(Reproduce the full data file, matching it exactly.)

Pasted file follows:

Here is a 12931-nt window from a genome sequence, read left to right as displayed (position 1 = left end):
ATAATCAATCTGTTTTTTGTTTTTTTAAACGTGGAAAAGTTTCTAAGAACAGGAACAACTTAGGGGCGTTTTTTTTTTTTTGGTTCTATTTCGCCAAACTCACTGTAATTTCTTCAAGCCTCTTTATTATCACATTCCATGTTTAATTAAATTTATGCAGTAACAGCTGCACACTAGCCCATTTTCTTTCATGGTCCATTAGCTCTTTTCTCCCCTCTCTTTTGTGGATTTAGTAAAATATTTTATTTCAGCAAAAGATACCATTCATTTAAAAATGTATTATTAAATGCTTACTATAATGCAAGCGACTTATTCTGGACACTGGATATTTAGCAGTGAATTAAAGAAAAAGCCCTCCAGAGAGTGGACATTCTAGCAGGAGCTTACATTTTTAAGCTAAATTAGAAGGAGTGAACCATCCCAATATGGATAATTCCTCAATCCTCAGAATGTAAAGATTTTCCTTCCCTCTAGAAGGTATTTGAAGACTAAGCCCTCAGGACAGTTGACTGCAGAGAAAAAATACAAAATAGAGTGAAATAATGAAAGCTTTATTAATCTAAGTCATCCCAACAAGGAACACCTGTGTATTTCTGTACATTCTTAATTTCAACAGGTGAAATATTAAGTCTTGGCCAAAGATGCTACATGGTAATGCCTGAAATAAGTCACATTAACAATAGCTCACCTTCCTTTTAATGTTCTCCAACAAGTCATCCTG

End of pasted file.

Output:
Here is a 12931-nt window from a genome sequence, read left to right as displayed (position 1 = left end):
ATAATCAATCTGTTTTTTGTTTTTTTAAACGTGGAAAAGTTTCTAAGAACAGGAACAACTTAGGGGCGTTTTTTTTTTTTTGGTTCTATTTCGCCAAACTCACTGTAATTTCTTCAAGCCTCTTTATTATCACATTCCATGTTTAATTAAATTTATGCAGTAACAGCTGCACACTAGCCCATTTTCTTTCATGGTCCATTAGCTCTTTTCTCCCCTCTCTTTTGTGGATTTAGTAAAATATTTTATTTCAGCAAAAGATACCATTCATTTAAAAATGTATTATTAAATGCTTACTATAATGCAAGCGACTTATTCTGGACACTGGATATTTAGCAGTGAATTAAAGAAAAAGCCCTCCAGAGAGTGGACATTCTAGCAGGAGCTTACATTTTTAAGCTAAATTAGAAGGAGTGAACCATCCCAATATGGATAATTCCTCAATCCTCAGAATGTAAAGATTTTCCTTCCCTCTAGAAGGTATTTGAAGACTAAGCCCTCAGGACAGTTGACTGCAGAGAAAAAATACAAAATAGAGTGAAATAATGAAAGCTTTATTAATCTAAGTCATCCCAACAAGGAACACCTGTGTATTTCTGTACATTCTTAATTTCAACAGGTGAAATATTAAGTCTTGGCCAAAGATGCTACATGGTAATGCCTGAAATAAGTCACATTAACAATAGCTCACCTTCCTTTTAATGTTCTCCAACAAGTCATCCTG